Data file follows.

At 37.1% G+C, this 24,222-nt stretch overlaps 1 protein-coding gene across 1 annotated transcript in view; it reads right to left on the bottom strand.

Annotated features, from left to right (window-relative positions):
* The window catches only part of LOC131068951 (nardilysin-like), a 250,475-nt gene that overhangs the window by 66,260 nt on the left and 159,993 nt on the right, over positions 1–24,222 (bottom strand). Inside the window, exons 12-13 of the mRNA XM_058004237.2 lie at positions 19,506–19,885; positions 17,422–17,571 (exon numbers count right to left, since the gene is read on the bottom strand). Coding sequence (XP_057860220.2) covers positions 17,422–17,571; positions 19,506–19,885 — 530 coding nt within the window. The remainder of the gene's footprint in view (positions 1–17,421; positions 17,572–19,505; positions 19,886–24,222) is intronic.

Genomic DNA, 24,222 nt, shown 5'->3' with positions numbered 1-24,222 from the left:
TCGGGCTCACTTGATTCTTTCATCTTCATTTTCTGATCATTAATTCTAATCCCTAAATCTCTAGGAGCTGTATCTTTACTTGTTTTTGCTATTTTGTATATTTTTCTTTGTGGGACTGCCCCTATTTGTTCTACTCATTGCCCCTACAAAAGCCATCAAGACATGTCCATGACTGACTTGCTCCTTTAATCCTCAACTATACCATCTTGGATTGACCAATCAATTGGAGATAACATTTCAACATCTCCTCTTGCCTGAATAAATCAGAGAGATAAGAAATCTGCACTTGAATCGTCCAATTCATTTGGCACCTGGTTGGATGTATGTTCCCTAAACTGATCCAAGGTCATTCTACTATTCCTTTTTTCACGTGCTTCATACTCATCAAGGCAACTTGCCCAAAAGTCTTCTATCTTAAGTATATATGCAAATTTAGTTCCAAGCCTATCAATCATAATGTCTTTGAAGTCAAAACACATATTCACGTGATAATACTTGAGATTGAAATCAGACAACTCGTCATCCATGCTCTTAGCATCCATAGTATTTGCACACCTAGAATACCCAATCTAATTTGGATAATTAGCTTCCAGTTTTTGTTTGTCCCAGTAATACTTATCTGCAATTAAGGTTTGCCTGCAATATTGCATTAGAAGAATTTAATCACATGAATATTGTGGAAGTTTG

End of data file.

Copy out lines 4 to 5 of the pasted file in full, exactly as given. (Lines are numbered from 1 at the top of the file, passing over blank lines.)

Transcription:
Genomic DNA, 24,222 nt, shown 5'->3' with positions numbered 1-24,222 from the left:
TCGGGCTCACTTGATTCTTTCATCTTCATTTTCTGATCATTAATTCTAATCCCTAAATCTCTAGGAGCTGTATCTTTACTTGTTTTTGCTATTTTGTATATTTTTCTTTGTGGGACTGCCCCTATTTGTTCTACTCATTGCCCCTACAAAAGCCATCAAGACATGTCCATGACTGACTTGCTCCTTTAATCCTCAACTATACCATCTTGGATTGACCAATCAATTGGAGATAACATTTCAACATCTCCTCTTGCCTGAATAAATCAGAGAGATAAGAAATCTGCACTTGAATCGTCCAATTCATTTGGCACCTGGTTGGATGTATGTTCCCTAAACTGATCCAAGGTCATTCTACTATTCCTTTTTTCACGTGCTTCATACTCATCAAGGCAACTTGCCCAAAAGTCTTCTATCTTAAGTATATATGCAAATTTAGTTCCAAGCCTATCAATCATAATGTCTTTGAAGTCAAAACACATATTCACGTGATAATACTTGAGATTGAAATCAGACAACTCGTCATCCATGCTCTTAGCATCCATAGTATTTGCACACCTAGAATACCCAATCTAATTTGGATAATTAGCTTCCAGTTTTTGTTTGTCCCAGTAATACTTATCTGCAATTAAGGTTTGCCTGCAATATTGCATTAGAAGAATTTAATCACATGAATATTGTGGAAGTTTG